Calgary Remembers: Thousands gather for Remembrance Day ceremony at Field of Crosses
Global Calgary joined with Calgarians to honour the sacrifices of our veterans this Remembrance Day, with a special live broadcast of ceremonies from the Field of Crosses.
The Field of Crosses memorial project is an annual tribute to southern Alberta soldiers who enlisted and lost their lives while defending our freedom in Canada’s wars and peacekeeping missions.
Located in city park space along Memorial Drive, the startlingly visual memorial is made up of over 3,400 white crosses, displayed from Nov. 1 to 12. Each cross is engraved with the soldier’s name, age at death, rank, regiment and date of death.
“This is a mock cemetery,” said organizer Dave Howard of the Canadian Legacy Project.
“It takes your breath away, it is very moving.”
This year, close to 10,000 people were expected to attend Remembrance Day ceremonies at the Field of Crosses.
Global News coverage began at 10:30 a.m MT with news anchor Linda Olsen hosting our live broadcast of #CalgaryRemembers.
Olsen introduced viewers to veterans, youth and volunteers from the Field of Crosses who reflected on why Remembrance Day is so important for them and why other Canadians should take time to remember the sacrifices of our veterans.
Global’s Jordan Witzel was Master of Ceremonies for the Remembrance Day ceremony itself, which began at 10:40 a.m. MT and culminated in the observation of two minutes of silence to honour those who died in the line of duty.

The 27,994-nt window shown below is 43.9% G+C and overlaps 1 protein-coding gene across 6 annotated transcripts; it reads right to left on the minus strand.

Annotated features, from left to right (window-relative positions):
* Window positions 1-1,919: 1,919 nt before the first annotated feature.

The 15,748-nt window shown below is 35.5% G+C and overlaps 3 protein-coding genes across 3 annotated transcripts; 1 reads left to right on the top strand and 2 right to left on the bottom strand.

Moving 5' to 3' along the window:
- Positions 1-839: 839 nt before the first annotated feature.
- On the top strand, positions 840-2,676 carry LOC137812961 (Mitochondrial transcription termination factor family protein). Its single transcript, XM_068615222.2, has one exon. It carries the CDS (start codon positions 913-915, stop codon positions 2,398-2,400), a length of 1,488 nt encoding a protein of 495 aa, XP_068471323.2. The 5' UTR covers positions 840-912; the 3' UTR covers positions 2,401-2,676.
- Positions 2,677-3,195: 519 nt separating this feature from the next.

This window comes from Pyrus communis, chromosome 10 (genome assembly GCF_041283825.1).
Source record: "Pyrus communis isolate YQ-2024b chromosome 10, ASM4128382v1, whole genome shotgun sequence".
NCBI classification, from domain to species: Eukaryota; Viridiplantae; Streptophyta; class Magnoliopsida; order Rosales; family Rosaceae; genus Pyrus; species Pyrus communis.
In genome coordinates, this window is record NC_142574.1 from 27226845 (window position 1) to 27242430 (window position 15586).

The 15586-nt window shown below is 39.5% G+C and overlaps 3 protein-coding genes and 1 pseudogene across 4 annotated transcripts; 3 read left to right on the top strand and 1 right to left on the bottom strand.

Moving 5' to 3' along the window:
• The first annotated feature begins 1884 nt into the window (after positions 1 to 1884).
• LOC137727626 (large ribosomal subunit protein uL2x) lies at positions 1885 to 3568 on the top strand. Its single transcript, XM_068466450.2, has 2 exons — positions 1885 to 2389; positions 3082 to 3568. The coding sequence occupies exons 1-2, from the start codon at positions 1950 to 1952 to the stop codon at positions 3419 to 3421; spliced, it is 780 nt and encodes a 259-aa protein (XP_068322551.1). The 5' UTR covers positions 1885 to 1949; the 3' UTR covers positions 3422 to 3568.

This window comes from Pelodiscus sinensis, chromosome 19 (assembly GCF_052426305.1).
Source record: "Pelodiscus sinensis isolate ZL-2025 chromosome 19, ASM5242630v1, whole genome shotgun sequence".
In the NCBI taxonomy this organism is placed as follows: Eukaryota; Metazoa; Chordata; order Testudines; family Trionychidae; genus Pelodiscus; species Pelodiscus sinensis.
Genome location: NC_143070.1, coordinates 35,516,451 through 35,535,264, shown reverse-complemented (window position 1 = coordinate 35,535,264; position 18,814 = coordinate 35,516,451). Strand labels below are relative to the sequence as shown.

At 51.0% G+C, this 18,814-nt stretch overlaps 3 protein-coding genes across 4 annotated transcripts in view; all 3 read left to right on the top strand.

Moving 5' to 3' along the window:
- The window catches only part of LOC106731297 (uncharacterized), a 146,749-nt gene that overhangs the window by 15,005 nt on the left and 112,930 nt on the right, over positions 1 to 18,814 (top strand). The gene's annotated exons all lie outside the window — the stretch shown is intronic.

The two minutes of silence are annually observed at 11 a.m. of the 11th day of the 11th month, marking the moment the fighting of the First World War ended in 1918.
The Field of Crosses project, which began in 2009, is an initiative of the McCann Family Foundation, started by Murray McCann, and the late George Bittman of the Calgary Poppy Fund.
At sunrise each morning from Nov. 1 to 11 there is a flag-raising ceremony at the Field of Crosses, which includes a local school singing the national anthem, a bugler and a piper. The ceremonies are also attended by family and friends of fallen soldiers, veterans, national, provincial and local dignitaries along with members of the public.
A separate ceremony is held at sunset each evening when the flags are lowered.
“I find it most rewarding that the Field of Crosses has allowed so many Calgarians to honour those heroes who, for our tomorrows, gave of their todays,” Murray McCann said.
“This also gives the families an opportunity to come out, whether they’ve lost someone through a war or a peacekeeping mission, this is a chance for closure,” said Dave Howard.
It is estimated more than 4,000 men and women from southern Alberta have been been killed serving our country. Each year additional crosses are added to the Field of Crosses.